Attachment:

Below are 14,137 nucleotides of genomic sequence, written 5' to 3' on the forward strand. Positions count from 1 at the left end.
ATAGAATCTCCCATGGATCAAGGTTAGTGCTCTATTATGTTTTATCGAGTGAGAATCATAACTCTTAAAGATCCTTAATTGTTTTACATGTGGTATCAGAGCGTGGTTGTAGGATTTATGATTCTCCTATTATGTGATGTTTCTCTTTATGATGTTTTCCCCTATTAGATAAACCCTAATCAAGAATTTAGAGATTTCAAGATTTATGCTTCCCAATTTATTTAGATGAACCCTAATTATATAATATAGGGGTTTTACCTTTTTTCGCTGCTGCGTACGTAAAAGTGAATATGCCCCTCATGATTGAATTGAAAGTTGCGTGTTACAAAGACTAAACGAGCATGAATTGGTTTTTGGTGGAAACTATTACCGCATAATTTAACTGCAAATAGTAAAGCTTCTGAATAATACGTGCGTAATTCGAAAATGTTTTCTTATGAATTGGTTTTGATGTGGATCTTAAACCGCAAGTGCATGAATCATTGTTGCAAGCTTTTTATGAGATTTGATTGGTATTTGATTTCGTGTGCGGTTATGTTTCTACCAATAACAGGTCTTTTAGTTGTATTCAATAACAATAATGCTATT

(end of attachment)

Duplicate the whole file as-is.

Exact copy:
Below are 14,137 nucleotides of genomic sequence, written 5' to 3' on the forward strand. Positions count from 1 at the left end.
ATAGAATCTCCCATGGATCAAGGTTAGTGCTCTATTATGTTTTATCGAGTGAGAATCATAACTCTTAAAGATCCTTAATTGTTTTACATGTGGTATCAGAGCGTGGTTGTAGGATTTATGATTCTCCTATTATGTGATGTTTCTCTTTATGATGTTTTCCCCTATTAGATAAACCCTAATCAAGAATTTAGAGATTTCAAGATTTATGCTTCCCAATTTATTTAGATGAACCCTAATTATATAATATAGGGGTTTTACCTTTTTTCGCTGCTGCGTACGTAAAAGTGAATATGCCCCTCATGATTGAATTGAAAGTTGCGTGTTACAAAGACTAAACGAGCATGAATTGGTTTTTGGTGGAAACTATTACCGCATAATTTAACTGCAAATAGTAAAGCTTCTGAATAATACGTGCGTAATTCGAAAATGTTTTCTTATGAATTGGTTTTGATGTGGATCTTAAACCGCAAGTGCATGAATCATTGTTGCAAGCTTTTTATGAGATTTGATTGGTATTTGATTTCGTGTGCGGTTATGTTTCTACCAATAACAGGTCTTTTAGTTGTATTCAATAACAATAATGCTATT